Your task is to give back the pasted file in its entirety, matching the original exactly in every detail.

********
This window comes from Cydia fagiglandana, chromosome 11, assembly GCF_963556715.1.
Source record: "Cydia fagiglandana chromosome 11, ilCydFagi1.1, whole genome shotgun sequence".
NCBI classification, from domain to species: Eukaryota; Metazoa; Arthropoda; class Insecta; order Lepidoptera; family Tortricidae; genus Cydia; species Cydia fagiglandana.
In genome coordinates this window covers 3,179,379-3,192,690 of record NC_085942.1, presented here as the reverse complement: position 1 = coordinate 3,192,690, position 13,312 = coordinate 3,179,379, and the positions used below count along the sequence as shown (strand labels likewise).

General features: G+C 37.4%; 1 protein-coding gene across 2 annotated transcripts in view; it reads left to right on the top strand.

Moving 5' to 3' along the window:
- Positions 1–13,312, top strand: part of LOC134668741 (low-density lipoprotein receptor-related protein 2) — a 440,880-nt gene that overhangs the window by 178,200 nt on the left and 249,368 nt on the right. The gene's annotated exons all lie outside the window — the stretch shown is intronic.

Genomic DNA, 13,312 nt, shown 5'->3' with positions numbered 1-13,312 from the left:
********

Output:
This window comes from Cydia fagiglandana, chromosome 11, assembly GCF_963556715.1.
Source record: "Cydia fagiglandana chromosome 11, ilCydFagi1.1, whole genome shotgun sequence".
NCBI classification, from domain to species: Eukaryota; Metazoa; Arthropoda; class Insecta; order Lepidoptera; family Tortricidae; genus Cydia; species Cydia fagiglandana.
In genome coordinates this window covers 3,179,379-3,192,690 of record NC_085942.1, presented here as the reverse complement: position 1 = coordinate 3,192,690, position 13,312 = coordinate 3,179,379, and the positions used below count along the sequence as shown (strand labels likewise).

General features: G+C 37.4%; 1 protein-coding gene across 2 annotated transcripts in view; it reads left to right on the top strand.

Moving 5' to 3' along the window:
- Positions 1–13,312, top strand: part of LOC134668741 (low-density lipoprotein receptor-related protein 2) — a 440,880-nt gene that overhangs the window by 178,200 nt on the left and 249,368 nt on the right. The gene's annotated exons all lie outside the window — the stretch shown is intronic.

Genomic DNA, 13,312 nt, shown 5'->3' with positions numbered 1-13,312 from the left: